By Thembelani Mkhize
With all the stress, death and heartbreak we’ve experienced this year, it’s safe to say that Covid-19 was a wake-up call?
I’m not just talking about the loss of human life but also the businesses and workers who suffered the devastating economic impact of the virus. Some didn’t make it out of the pandemic while others had to adapt and survive.
Adaptation in the era of corona meant the introduction of new technology. A lot of people, fearful of the new developments, had an issue with automated tellers in restaurants and supermarkets in 2019. People were also scared of losing their jobs to machines.
Retail employees were referred to as front-line essential employees during the pandemic. A lot of them were afraid of coming into contact with the virus, but the need to secure their livelihood outweighed health and safety concerns.
Out of all the pandemonium, one question was still stuck in my head. Are we as business people ready for the future?
Eighty-five percent of my clients are young African entrepreneurs and some recently started their businesses, either just before or during the lockdown.
Most of the larger companies I do work for are shifting their attention to online presence and communication. Websites, apps and e-commerce sites have become the new “walk-in stores” where you can get all you need from a company from the comfort of your home.
There’s a few ways you can catch up on the technology industry, which is becoming more and more central to the way we live, work and do business.
Umuzi is an online learning platform I’ve been monitoring recently. According to its website, the learning institution works with top employers supporting the youth to access high-value tech jobs such as data analysts, web developers and UX/UI designers.
I checked out the site and found that they offered copywriters a chance to join an online learnership bootcamp. Recruits receive a monthly stipend for a year before being placed with a relevant company on Umuzi’s network, including organisations like Sanlam, Investec and Discovery, to name a few.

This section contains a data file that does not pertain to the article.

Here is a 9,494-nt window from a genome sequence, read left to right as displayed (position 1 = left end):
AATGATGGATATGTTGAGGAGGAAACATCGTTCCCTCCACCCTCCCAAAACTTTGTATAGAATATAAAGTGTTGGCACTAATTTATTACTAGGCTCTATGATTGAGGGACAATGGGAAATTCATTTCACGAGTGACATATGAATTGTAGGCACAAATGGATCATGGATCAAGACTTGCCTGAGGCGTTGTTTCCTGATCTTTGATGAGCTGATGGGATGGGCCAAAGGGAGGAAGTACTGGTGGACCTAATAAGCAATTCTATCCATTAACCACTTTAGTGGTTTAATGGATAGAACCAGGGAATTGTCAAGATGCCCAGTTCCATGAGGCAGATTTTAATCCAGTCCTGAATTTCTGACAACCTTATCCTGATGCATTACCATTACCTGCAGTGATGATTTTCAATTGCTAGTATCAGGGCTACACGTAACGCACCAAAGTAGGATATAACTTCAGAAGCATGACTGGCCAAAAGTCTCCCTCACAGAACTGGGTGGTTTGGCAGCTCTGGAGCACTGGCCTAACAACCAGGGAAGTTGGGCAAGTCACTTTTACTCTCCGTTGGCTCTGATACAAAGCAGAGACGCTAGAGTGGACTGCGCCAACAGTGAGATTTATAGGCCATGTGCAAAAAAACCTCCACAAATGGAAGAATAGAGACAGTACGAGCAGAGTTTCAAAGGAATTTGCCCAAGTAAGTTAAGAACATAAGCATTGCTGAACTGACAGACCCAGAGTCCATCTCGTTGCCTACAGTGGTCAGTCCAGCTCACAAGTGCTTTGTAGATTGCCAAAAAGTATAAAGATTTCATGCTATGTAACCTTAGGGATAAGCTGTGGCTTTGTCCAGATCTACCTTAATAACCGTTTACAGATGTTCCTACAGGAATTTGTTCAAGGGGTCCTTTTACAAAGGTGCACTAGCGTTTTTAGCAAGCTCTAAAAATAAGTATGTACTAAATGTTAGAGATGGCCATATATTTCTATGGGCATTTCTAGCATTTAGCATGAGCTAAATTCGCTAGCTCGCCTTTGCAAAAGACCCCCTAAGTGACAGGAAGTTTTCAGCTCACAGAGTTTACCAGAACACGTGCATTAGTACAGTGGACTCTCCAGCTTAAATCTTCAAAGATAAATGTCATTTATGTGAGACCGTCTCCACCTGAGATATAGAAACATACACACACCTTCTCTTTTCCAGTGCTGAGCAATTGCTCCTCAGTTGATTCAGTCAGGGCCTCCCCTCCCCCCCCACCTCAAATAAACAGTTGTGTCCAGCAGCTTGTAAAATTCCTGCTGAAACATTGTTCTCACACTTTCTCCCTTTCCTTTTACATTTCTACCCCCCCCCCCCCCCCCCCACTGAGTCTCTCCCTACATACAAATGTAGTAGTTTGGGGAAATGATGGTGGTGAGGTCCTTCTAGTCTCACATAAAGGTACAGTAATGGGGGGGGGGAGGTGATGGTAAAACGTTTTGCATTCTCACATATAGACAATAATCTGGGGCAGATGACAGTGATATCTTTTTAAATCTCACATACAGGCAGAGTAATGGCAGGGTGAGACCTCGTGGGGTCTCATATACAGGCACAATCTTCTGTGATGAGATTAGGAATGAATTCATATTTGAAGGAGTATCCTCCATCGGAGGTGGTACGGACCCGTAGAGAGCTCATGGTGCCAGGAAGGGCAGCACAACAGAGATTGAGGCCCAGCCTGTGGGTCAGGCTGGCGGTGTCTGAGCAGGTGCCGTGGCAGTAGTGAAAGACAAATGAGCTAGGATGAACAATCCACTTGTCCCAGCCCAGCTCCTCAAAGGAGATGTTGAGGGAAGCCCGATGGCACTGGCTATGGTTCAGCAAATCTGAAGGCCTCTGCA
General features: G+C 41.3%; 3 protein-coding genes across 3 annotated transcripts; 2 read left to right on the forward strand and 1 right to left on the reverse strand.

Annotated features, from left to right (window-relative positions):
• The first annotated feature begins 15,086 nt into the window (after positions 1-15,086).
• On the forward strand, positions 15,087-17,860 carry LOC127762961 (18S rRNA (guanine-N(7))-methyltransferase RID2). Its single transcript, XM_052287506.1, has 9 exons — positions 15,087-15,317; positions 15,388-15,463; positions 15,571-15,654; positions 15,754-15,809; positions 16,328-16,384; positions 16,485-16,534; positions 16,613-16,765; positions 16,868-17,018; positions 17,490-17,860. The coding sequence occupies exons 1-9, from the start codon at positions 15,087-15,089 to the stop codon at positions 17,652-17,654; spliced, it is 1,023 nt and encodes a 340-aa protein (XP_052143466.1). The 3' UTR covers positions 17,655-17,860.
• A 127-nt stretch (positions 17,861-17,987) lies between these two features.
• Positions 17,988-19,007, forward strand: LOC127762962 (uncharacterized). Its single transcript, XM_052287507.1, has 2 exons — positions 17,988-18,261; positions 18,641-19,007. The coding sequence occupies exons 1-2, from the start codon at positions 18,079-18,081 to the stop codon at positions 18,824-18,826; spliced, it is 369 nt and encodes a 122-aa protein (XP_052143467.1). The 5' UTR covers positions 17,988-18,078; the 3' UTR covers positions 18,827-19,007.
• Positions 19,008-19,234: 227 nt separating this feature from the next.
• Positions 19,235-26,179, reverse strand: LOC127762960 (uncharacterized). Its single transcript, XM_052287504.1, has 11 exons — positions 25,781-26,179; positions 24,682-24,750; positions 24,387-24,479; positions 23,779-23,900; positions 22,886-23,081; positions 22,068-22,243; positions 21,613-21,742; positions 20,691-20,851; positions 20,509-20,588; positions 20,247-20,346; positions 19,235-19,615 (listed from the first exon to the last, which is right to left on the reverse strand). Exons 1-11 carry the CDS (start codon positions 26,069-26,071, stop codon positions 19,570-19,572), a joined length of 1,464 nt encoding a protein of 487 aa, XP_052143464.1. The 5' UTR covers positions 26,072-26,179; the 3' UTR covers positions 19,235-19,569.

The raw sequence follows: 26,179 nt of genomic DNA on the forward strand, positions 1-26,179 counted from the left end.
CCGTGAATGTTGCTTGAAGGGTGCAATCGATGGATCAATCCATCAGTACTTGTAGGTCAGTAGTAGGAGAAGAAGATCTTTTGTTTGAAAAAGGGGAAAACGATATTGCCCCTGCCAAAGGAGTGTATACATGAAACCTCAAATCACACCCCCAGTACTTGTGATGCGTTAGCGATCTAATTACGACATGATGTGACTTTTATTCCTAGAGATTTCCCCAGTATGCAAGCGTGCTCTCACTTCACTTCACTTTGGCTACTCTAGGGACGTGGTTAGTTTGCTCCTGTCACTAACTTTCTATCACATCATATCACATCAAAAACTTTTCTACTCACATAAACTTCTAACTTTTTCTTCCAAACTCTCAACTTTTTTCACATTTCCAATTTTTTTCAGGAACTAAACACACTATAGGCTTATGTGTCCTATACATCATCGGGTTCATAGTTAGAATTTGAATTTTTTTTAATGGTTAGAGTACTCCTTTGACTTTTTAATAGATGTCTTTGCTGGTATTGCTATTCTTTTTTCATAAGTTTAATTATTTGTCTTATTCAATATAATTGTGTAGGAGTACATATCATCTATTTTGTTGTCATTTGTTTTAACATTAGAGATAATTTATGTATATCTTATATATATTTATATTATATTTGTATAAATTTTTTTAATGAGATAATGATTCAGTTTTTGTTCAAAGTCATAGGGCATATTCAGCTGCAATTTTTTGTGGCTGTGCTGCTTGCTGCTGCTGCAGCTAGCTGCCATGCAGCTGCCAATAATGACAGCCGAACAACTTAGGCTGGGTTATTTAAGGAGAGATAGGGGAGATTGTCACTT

One of the recruits, web developer/graphic designer Kgaolo Malatji (website kgaolo.com), who we have featured on the cover photo of this blog, is the co-founder of BlackPage Media Group a branding, PR and design company. He’s been arming himself with knowledge to get himself and his company aligned for the 4th industrial revolution. Malatji believes the Covid-19 pandemic has significantly hastened this “revolution’s” arrival.
“Technology and progress are inevitable,” says Malatji, “people shouldn’t fear it but embrace it. That automated teller at McDonald’s will eventually need maintenance. A software engineer might create the platform but there will be a need for an electrician to put together all the wiring. IT support guys will be needed to maintain the software and make sure it’s running smoothly, and a designer has to make sure that you are attracted to using the automated teller,” he added.
Malatji is taking part in a challenge by Umuzi for recruits to come up with anything in the tech space that works, or is a viable solution for tech issues. Malatji and his team are building a site for Umuzi to make the learning experience more relatable and user friendly for recruits.
Finding a way to integrate is not easy, but upskilling is something we should all look at in our respective fields. Being a double or triple threat with your skills is beneficial, not only for you, but companies will be looking for people who can do more than one job efficiently.
It not only saves them a lot of money, but opens you up to more channels/perspectives on how to create an income.
By the same writer: about natural healing and embracing nature